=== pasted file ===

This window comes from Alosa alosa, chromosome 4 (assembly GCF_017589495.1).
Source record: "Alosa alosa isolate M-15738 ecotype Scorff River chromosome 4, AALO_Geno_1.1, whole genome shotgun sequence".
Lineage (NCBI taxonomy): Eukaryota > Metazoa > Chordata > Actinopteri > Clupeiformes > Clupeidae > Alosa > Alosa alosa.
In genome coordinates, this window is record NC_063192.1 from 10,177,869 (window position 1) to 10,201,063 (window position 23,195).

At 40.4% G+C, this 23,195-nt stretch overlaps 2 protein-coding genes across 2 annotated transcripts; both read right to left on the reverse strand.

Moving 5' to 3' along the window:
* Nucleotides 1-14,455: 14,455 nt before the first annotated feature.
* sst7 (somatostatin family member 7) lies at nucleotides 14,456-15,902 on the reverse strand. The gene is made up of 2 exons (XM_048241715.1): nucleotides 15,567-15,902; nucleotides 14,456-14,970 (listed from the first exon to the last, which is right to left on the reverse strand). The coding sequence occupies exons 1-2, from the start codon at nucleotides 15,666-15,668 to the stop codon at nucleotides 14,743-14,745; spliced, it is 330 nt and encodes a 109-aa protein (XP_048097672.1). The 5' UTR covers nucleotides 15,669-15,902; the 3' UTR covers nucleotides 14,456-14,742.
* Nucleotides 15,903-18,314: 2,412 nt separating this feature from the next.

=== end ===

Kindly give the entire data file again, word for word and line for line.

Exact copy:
This window comes from Alosa alosa, chromosome 4 (assembly GCF_017589495.1).
Source record: "Alosa alosa isolate M-15738 ecotype Scorff River chromosome 4, AALO_Geno_1.1, whole genome shotgun sequence".
Lineage (NCBI taxonomy): Eukaryota > Metazoa > Chordata > Actinopteri > Clupeiformes > Clupeidae > Alosa > Alosa alosa.
In genome coordinates, this window is record NC_063192.1 from 10,177,869 (window position 1) to 10,201,063 (window position 23,195).

At 40.4% G+C, this 23,195-nt stretch overlaps 2 protein-coding genes across 2 annotated transcripts; both read right to left on the reverse strand.

Moving 5' to 3' along the window:
* Nucleotides 1-14,455: 14,455 nt before the first annotated feature.
* sst7 (somatostatin family member 7) lies at nucleotides 14,456-15,902 on the reverse strand. The gene is made up of 2 exons (XM_048241715.1): nucleotides 15,567-15,902; nucleotides 14,456-14,970 (listed from the first exon to the last, which is right to left on the reverse strand). The coding sequence occupies exons 1-2, from the start codon at nucleotides 15,666-15,668 to the stop codon at nucleotides 14,743-14,745; spliced, it is 330 nt and encodes a 109-aa protein (XP_048097672.1). The 5' UTR covers nucleotides 15,669-15,902; the 3' UTR covers nucleotides 14,456-14,742.
* Nucleotides 15,903-18,314: 2,412 nt separating this feature from the next.